Installing a radiant barrier in your home can really help reduce the radiation hitting the home from the sun for a relatively smaller amount of money vs. other more invasive energy efficiency projects, such as adding or installing more insulation.
As we learn in BPI energy auditor training and with thermodynamics as far as our homes are concerned, there are three types of heat transfer we want to control:
- 1) Conduction – heat transfer by physical contact.
- 2) Convection – heat transfer through liquids and gases, such as through the air.
- 3) Radiant Heat – this is what radiant barriers help with. Radiant heat travels in a straight line through the atmosphere, and must have a clear line of sight onto the material its heating.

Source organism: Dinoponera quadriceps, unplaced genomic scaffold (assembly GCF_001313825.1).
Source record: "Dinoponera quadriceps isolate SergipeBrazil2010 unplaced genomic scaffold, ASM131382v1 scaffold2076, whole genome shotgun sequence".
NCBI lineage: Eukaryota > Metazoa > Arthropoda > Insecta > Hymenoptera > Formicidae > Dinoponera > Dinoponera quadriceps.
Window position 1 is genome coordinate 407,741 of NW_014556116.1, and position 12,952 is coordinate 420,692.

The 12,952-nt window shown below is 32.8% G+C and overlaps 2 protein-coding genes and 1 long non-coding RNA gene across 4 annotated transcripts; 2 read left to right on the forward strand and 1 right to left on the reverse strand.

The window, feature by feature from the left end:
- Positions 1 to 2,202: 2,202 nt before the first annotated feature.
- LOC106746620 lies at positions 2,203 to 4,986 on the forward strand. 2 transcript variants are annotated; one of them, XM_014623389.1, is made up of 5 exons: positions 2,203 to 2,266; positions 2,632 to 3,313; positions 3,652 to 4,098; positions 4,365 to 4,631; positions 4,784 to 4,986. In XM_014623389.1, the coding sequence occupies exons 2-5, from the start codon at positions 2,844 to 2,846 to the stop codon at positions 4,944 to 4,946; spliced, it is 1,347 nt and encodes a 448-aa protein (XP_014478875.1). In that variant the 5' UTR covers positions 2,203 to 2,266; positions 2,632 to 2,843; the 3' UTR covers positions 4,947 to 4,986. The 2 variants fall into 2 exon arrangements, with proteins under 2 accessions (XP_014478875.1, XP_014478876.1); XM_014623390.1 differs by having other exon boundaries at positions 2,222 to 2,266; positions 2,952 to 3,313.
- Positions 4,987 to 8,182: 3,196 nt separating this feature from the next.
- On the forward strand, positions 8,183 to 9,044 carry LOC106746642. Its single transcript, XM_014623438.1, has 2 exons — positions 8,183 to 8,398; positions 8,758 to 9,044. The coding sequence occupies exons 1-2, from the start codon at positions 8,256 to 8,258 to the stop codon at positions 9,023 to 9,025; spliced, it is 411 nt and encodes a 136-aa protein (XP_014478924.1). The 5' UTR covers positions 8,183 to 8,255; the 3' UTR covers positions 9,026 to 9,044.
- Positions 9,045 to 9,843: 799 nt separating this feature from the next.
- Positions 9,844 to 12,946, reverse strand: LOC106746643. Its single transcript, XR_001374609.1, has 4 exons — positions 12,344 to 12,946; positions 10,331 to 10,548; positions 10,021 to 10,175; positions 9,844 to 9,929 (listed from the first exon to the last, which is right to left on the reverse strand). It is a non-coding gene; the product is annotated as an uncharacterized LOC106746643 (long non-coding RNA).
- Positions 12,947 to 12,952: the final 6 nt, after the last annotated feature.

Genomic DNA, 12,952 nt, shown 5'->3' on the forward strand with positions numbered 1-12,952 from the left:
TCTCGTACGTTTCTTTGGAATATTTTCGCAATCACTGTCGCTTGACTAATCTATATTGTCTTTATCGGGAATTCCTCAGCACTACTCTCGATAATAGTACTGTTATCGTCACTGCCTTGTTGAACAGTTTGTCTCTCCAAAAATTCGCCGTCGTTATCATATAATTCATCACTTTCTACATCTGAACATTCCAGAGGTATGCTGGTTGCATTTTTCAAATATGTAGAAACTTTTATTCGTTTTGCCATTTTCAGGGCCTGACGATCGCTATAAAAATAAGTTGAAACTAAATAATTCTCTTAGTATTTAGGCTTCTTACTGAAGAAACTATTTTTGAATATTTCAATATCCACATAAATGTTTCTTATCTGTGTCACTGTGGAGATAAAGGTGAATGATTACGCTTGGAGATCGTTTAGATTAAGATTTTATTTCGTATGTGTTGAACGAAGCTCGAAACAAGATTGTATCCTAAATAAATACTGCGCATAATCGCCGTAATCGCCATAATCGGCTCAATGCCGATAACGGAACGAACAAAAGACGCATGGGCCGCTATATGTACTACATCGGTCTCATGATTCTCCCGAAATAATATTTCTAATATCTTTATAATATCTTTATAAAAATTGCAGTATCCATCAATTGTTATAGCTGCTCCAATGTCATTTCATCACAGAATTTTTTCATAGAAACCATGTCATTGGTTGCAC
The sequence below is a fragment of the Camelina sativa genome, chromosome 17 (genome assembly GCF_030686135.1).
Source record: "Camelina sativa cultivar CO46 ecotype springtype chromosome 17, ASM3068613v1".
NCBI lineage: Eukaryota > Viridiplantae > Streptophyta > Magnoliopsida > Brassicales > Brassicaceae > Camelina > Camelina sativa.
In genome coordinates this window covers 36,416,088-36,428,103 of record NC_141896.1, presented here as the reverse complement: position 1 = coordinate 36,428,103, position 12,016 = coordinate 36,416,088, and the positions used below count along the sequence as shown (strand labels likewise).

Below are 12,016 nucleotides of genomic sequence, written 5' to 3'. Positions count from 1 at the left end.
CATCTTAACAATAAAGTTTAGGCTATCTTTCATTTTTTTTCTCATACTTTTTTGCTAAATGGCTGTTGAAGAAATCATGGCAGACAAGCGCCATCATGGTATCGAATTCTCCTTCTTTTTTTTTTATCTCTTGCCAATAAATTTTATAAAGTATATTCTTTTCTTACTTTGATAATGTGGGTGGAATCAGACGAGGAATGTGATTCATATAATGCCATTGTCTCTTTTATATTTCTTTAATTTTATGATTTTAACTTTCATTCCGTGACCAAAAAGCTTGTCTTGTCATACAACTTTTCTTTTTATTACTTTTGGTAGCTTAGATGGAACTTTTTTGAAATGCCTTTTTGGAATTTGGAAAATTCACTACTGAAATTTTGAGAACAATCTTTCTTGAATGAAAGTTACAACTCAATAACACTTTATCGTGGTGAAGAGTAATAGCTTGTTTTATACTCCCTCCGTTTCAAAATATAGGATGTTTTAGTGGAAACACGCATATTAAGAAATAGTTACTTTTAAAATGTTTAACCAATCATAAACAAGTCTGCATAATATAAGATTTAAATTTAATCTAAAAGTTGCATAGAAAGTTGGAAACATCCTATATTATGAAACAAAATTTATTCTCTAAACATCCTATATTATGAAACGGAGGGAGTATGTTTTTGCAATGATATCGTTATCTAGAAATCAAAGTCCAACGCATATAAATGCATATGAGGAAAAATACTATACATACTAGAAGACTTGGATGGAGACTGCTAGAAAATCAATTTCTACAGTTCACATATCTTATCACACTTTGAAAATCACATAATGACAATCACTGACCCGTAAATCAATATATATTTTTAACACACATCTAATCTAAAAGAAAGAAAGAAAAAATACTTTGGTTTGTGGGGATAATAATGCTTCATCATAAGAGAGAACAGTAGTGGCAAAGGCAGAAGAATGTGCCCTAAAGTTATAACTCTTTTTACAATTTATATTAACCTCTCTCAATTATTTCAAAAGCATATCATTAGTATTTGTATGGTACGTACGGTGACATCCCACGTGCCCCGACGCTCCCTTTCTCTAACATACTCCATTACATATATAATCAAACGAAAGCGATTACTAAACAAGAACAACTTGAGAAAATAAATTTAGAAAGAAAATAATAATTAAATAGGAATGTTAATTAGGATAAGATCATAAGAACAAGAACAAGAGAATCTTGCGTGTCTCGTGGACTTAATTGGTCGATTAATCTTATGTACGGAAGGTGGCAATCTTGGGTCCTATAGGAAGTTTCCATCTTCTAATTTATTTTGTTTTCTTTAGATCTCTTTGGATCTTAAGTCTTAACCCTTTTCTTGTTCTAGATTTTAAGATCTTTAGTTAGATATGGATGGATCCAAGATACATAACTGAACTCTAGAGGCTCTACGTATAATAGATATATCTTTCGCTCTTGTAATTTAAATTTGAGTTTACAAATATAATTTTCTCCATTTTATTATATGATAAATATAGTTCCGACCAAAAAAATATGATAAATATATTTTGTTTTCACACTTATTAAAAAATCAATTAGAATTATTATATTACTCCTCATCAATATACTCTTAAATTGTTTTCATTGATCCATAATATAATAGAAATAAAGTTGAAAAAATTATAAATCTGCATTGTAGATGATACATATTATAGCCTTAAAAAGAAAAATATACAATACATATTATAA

Radiant barriers help diminish the third one – radiant heat. Any time the sun is out, it beams radiation onto our homes. This is mainly onto the roof and into our attic. The heat penetrates all the roof material, heating up the home like an oven.
To better control this, we can install radiant barriers, which is thin reflective material to send the radiation back out of the home, allowing us to keep (mainly the attic) cooler.
We wanted to build a calculator that can easily outline what a radiant barrier project would look like in terms of material, labor, and cost. We built it so you can enter bids from contractors or if you’re DIY’ing yourself.
So give it a try! If you have questions or comments please leave them below.